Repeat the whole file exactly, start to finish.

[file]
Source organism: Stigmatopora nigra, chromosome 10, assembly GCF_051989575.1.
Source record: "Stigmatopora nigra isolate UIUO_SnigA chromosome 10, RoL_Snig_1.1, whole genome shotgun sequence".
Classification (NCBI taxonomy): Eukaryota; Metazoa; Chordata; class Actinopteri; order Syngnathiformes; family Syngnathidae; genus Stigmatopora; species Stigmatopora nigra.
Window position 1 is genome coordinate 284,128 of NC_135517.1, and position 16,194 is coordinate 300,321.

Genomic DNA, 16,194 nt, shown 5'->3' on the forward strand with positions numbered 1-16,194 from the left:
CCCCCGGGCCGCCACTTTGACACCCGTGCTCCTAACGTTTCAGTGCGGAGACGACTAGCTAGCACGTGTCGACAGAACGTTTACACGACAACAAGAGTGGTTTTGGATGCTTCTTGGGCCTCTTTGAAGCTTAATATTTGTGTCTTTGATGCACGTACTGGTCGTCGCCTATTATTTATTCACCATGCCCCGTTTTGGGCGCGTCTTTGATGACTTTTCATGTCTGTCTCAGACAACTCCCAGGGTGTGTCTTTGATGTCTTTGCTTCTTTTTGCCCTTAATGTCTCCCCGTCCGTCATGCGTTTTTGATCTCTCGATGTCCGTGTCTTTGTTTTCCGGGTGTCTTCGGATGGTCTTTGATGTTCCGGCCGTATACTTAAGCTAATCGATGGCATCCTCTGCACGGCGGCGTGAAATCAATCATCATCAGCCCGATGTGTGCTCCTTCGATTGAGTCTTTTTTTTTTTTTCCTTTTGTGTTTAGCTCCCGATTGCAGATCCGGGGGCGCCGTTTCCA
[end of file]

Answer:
Source organism: Stigmatopora nigra, chromosome 10, assembly GCF_051989575.1.
Source record: "Stigmatopora nigra isolate UIUO_SnigA chromosome 10, RoL_Snig_1.1, whole genome shotgun sequence".
Classification (NCBI taxonomy): Eukaryota; Metazoa; Chordata; class Actinopteri; order Syngnathiformes; family Syngnathidae; genus Stigmatopora; species Stigmatopora nigra.
Window position 1 is genome coordinate 284,128 of NC_135517.1, and position 16,194 is coordinate 300,321.

Genomic DNA, 16,194 nt, shown 5'->3' on the forward strand with positions numbered 1-16,194 from the left:
CCCCCGGGCCGCCACTTTGACACCCGTGCTCCTAACGTTTCAGTGCGGAGACGACTAGCTAGCACGTGTCGACAGAACGTTTACACGACAACAAGAGTGGTTTTGGATGCTTCTTGGGCCTCTTTGAAGCTTAATATTTGTGTCTTTGATGCACGTACTGGTCGTCGCCTATTATTTATTCACCATGCCCCGTTTTGGGCGCGTCTTTGATGACTTTTCATGTCTGTCTCAGACAACTCCCAGGGTGTGTCTTTGATGTCTTTGCTTCTTTTTGCCCTTAATGTCTCCCCGTCCGTCATGCGTTTTTGATCTCTCGATGTCCGTGTCTTTGTTTTCCGGGTGTCTTCGGATGGTCTTTGATGTTCCGGCCGTATACTTAAGCTAATCGATGGCATCCTCTGCACGGCGGCGTGAAATCAATCATCATCAGCCCGATGTGTGCTCCTTCGATTGAGTCTTTTTTTTTTTTTCCTTTTGTGTTTAGCTCCCGATTGCAGATCCGGGGGCGCCGTTTCCA